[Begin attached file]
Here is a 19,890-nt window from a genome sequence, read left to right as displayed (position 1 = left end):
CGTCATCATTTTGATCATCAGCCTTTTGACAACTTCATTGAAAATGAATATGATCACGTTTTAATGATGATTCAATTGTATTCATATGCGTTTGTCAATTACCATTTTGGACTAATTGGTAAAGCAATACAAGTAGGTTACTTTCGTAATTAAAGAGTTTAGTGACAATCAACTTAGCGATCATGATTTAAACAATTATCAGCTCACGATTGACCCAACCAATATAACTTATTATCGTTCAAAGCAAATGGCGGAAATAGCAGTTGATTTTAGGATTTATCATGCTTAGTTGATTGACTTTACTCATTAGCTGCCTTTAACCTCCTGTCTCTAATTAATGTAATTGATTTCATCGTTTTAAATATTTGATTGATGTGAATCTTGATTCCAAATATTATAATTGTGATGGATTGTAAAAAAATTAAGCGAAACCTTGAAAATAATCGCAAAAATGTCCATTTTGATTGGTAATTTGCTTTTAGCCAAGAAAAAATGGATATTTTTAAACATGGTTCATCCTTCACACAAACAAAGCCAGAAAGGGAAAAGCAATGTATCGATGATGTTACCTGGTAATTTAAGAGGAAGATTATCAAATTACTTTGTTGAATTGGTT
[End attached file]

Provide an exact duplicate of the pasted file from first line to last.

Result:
Here is a 19,890-nt window from a genome sequence, read left to right as displayed (position 1 = left end):
CGTCATCATTTTGATCATCAGCCTTTTGACAACTTCATTGAAAATGAATATGATCACGTTTTAATGATGATTCAATTGTATTCATATGCGTTTGTCAATTACCATTTTGGACTAATTGGTAAAGCAATACAAGTAGGTTACTTTCGTAATTAAAGAGTTTAGTGACAATCAACTTAGCGATCATGATTTAAACAATTATCAGCTCACGATTGACCCAACCAATATAACTTATTATCGTTCAAAGCAAATGGCGGAAATAGCAGTTGATTTTAGGATTTATCATGCTTAGTTGATTGACTTTACTCATTAGCTGCCTTTAACCTCCTGTCTCTAATTAATGTAATTGATTTCATCGTTTTAAATATTTGATTGATGTGAATCTTGATTCCAAATATTATAATTGTGATGGATTGTAAAAAAATTAAGCGAAACCTTGAAAATAATCGCAAAAATGTCCATTTTGATTGGTAATTTGCTTTTAGCCAAGAAAAAATGGATATTTTTAAACATGGTTCATCCTTCACACAAACAAAGCCAGAAAGGGAAAAGCAATGTATCGATGATGTTACCTGGTAATTTAAGAGGAAGATTATCAAATTACTTTGTTGAATTGGTT